This from The Atlantic – kindly sent my way by Richard Symonds.
In my view it is because, as an unknown sage once remarked, “it ain’t what we don’t know that causes trouble, it’s what we know that just ain’t so.” I cannot think of any other significant field of knowledge where the prevailing wisdom, not only in society at large but among experts, is so beset with entrenched, overlapping, fundamental errors.
Another of probably several Turing related posts in the run up to the summer commemorations of Turing’s birth and death (23 June 1912 – 7 June 1954) – the following from Science Magazine 13 April 2012: Vol. 336 no. 6078. I paste in a couple of paragraphs from each paper as a preview. Here is a Wired article based upon the articles below.
1. Beyond Turing’s Machines - Andrew Hodges
In marking Alan Turing’s centenary, it’s worth asking what was his most fundamental achievement and what he left for future science to take up when he took his own life in 1954. His success in World War II, as the chief scientific figure in the British cryptographic effort, with hands-on responsibility for the Atlantic naval conflict, had a great and immediate impact. But in its ever-growing influence since that time, the principle of the universal machine, which Turing published in 1937 (1), beats even this.
When, in 1945, he used his wartime technological knowledge to design a first digital computer, it was to make a practical version of that universal machine (2). All computing has followed his lead. Defining a universal machine rests on one idea, essential to Turing’s mathematical proof in 1936, but quite counter-intuitive, and bearing no resemblance to the large practical calculators of the 1930s. It put logic, not arithmetic, in the driving seat. This central observation is that instructions are themselves a form of data. This vital idea was exploited by Turing immediately in his detailed plan of 1945. The computer he planned would allow instructions to operate on instructions to produce new instructions. The logic of software takes charge of computing. As Turing explained, all known processes could now be encoded, and all could be run on a single machine. The process of encodement could itself be automated and made user-friendly, using any logical language you liked. This approach went far beyond the vision of others at the time.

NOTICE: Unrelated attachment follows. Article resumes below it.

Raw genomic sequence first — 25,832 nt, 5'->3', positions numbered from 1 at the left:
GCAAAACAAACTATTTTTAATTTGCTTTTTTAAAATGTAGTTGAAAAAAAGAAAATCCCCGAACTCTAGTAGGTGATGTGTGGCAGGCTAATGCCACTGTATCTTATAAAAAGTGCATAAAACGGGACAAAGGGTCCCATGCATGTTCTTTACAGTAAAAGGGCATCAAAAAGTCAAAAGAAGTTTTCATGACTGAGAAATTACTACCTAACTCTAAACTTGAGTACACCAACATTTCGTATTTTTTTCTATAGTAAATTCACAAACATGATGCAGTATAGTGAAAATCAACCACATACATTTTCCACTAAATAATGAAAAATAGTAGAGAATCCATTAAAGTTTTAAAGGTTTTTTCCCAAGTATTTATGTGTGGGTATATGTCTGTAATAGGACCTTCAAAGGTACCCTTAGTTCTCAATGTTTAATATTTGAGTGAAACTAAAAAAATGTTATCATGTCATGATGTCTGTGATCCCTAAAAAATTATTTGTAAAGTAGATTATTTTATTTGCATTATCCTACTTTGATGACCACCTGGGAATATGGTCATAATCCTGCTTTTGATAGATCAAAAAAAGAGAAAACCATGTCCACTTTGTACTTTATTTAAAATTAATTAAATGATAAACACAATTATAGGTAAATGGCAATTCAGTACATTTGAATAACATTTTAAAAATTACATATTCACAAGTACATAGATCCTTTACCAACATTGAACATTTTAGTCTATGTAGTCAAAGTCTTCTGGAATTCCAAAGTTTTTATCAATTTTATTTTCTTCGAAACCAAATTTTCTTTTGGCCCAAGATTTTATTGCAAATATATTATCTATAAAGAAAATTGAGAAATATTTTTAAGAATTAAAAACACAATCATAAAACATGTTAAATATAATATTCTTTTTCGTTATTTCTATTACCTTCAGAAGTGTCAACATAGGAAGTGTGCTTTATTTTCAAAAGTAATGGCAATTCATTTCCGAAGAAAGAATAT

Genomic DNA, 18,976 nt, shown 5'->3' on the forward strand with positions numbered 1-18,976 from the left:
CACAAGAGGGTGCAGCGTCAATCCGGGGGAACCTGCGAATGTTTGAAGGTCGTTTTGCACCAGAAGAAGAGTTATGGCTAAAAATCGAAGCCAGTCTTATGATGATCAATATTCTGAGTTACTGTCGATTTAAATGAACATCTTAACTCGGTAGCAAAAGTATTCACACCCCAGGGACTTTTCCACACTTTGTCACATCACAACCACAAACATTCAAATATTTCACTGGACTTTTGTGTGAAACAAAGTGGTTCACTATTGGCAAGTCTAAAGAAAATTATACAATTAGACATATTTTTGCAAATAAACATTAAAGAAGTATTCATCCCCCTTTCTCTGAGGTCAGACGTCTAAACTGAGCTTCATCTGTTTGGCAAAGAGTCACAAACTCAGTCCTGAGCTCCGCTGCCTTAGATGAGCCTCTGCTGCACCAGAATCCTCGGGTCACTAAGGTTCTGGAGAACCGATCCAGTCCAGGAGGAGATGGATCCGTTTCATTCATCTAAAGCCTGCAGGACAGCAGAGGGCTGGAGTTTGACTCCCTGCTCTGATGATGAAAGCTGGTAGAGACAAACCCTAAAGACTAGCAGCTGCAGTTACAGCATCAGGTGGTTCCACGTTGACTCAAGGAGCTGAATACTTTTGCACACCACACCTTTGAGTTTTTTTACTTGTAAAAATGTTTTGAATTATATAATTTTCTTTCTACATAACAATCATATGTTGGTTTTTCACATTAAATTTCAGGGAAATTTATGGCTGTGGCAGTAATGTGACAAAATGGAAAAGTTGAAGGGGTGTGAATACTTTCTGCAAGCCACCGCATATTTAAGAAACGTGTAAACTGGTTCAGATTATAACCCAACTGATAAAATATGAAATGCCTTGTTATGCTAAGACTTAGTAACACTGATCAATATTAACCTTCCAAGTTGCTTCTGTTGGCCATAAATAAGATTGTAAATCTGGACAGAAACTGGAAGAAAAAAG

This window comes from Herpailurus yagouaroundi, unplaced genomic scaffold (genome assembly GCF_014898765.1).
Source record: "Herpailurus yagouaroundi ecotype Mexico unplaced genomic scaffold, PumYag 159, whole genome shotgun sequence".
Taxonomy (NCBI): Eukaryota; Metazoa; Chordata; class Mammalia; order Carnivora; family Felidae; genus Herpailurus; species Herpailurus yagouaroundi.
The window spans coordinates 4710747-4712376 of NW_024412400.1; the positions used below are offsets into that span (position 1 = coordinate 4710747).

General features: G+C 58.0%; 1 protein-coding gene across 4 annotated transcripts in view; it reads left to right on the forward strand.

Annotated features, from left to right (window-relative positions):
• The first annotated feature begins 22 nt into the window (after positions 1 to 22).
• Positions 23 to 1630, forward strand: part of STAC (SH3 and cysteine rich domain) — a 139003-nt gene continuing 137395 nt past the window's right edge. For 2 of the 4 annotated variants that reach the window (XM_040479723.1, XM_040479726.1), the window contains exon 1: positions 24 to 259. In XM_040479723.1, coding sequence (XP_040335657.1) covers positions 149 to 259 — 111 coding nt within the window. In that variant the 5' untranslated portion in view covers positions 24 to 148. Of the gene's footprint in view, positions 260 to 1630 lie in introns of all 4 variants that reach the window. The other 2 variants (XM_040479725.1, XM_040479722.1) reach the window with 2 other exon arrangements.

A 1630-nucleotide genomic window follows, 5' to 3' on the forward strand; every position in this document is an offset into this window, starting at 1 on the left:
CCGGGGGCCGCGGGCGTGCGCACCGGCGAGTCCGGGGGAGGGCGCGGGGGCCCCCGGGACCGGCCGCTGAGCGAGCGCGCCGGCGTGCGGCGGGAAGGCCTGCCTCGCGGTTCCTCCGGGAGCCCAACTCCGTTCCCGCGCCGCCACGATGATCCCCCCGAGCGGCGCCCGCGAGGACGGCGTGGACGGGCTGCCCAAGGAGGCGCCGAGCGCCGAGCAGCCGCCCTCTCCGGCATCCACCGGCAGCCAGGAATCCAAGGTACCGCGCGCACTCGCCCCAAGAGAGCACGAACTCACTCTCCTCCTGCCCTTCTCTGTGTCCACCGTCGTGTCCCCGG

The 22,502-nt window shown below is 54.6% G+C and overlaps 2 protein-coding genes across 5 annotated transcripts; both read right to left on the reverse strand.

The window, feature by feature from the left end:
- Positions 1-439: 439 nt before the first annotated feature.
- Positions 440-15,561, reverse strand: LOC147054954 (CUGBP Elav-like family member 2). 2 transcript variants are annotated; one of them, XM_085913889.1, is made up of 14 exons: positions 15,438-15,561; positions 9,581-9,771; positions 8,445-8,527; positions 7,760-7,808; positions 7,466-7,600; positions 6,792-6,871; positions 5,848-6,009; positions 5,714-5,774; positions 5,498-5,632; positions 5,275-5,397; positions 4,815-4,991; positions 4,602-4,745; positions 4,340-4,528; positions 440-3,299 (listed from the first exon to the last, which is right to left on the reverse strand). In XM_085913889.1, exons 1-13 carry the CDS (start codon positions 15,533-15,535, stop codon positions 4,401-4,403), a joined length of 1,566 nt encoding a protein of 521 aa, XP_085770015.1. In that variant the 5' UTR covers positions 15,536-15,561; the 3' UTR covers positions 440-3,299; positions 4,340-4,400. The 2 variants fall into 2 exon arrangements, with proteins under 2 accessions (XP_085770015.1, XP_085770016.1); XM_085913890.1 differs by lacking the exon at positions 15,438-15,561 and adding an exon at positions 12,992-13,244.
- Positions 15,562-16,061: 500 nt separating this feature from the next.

2. Dusting Off the Turing Test - Robert M. French
Hold up both hands and spread your fingers apart. Now put your palms together and fold your two middle fingers down till the knuckles on both fingers touch each other. While holding this position, one after the other, open and close each pair of opposing fingers by an inch or so. Notice anything? Of course you did. But could a computer without a body and without human experiences ever answer that question or a million others like it? And even if recent revolutionary advances in collecting, storing, retrieving, and analyzing data lead to such a computer, would this machine qualify as “intelligent”?